"they didn't know that music saved my soul"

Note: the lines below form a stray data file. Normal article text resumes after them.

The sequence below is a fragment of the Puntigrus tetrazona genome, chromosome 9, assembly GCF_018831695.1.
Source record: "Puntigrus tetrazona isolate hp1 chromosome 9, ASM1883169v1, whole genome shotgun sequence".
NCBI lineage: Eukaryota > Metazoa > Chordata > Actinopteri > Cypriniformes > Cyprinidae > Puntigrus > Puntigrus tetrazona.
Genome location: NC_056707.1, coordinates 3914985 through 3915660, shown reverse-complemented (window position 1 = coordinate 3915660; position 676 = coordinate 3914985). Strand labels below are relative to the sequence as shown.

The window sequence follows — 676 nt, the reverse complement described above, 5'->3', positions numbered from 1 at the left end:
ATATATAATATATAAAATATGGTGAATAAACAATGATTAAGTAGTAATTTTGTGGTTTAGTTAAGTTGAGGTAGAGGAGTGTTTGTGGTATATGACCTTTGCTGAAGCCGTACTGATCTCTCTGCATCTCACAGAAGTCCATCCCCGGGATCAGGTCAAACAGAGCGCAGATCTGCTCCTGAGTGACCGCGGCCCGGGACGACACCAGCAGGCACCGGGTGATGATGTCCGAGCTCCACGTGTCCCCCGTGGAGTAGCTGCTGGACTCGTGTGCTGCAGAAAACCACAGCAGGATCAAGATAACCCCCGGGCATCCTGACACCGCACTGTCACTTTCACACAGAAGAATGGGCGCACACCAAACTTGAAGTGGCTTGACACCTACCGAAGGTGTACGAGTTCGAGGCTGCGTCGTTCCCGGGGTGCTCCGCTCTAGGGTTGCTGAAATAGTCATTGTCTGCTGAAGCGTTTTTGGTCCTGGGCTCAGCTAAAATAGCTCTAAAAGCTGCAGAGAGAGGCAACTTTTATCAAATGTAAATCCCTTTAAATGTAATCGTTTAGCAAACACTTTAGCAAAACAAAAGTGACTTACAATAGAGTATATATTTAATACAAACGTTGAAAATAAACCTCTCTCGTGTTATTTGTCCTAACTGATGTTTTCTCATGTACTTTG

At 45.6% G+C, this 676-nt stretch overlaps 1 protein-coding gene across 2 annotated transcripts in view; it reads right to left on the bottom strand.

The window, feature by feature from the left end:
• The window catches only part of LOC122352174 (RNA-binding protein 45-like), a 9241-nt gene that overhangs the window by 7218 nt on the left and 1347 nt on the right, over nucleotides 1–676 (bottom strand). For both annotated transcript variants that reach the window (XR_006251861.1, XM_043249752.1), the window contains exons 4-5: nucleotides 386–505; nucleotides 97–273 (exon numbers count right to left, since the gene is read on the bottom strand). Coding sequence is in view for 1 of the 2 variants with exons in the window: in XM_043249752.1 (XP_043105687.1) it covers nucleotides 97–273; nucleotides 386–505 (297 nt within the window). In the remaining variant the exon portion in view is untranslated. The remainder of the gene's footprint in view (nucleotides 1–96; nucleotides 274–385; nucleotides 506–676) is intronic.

Happy St. Patrick's Day. Here's to American music from the 1980s, strong drink, legendary holidays based on some event that probably never happened and lends no credibility to a day of debauchery. But, we (I) rationalize, after a day of fevers and blah, we (I) need a day of heavy drinking. Yay, St. Patrick's day! Just kidding. We actually need a day of 80s music. That, I think, we can handle. Two years ago today, Mike and Pat and B and I were in Dublin, Ireland, attempting unsuccessfully to sleep above the world's loudest pub. Whoever told me that St. Pat's day in Ireland wasn't as big of a deal as it is here was full of it. In fact, it was a city-wide frat party--complete with bar fights, drunken people of all ages puking in the gutters, random hook-ups, and terrible, greasy bar food being served by every restaurant, even in little carts roaming up and down the narrow brick streets. Bono wasn't anywhere to be found, but I certainly saw his inspiration for "Trying to Throw Your Arms Around the World." On that day at least, Dublin was replete with traditional negative stereotypes of the Irish--fighting, drunk, unable to save enough money to pay the rent. The next day (an unofficial national holiday as well) the drug stores were stuffed to the gills with post-partiers needing remedies to headaches, toothaches, bellyaches. All in all, it was a great time. Actually, I get pretty down thinking about it. We had such amazing times together. I got pissed off at them plenty, for irresponsible living above all. But I realize that they were God's instruments letting me know that there are more important things than being responsible all the time. Love means doing stupid stuff sometimes. However, I still think the significant question is whether or not being stupid or irresponsible sometimes is in service of a greater context of selflessness. Take the parable of the lost sheep, coin, and prodigal son, for instance. There the sacrifice of the one is an unacceptable loss. I guess that one sheep, coin, person is worth everything. So we're supposed to (seemingly irresponsibly) go after the one. Or maybe that's not prescriptive but descriptive of what God does to/for us. Either way, that selflessly irresponsible act is something we should take seriously. A problem with self-focused irresponsibility, though, is that it knows no bounds--anything can be rationalized in self-interest, perhaps the ludicrous more easily than the responsible. Given that the human heart can be deceptive, self-focused, it still seems more wise to do the rational thing, to not give in to the irrational. It seems inconceivable that the couple that we went to Ireland with--who we laughed and cried with, who we saw through every imaginable stress of finances and differences of opinion, whose daughter we are godparents to, who we cut down Christmas trees with every year, who we downed Guinesses with every St. Patty's day--are no more. Their road to destruction was paved over the muddy path of least resistance, of "good enough for now" fixes to long-term problems. And lots and lots of self-focused, irrational decisions. So here we are, two years wiser. I hope that if they would stumble across this one day that they'd see it the same way. Perhaps they already do. Happy St. Patrick's Day. Blame it on the rain. Yeah, yeah.


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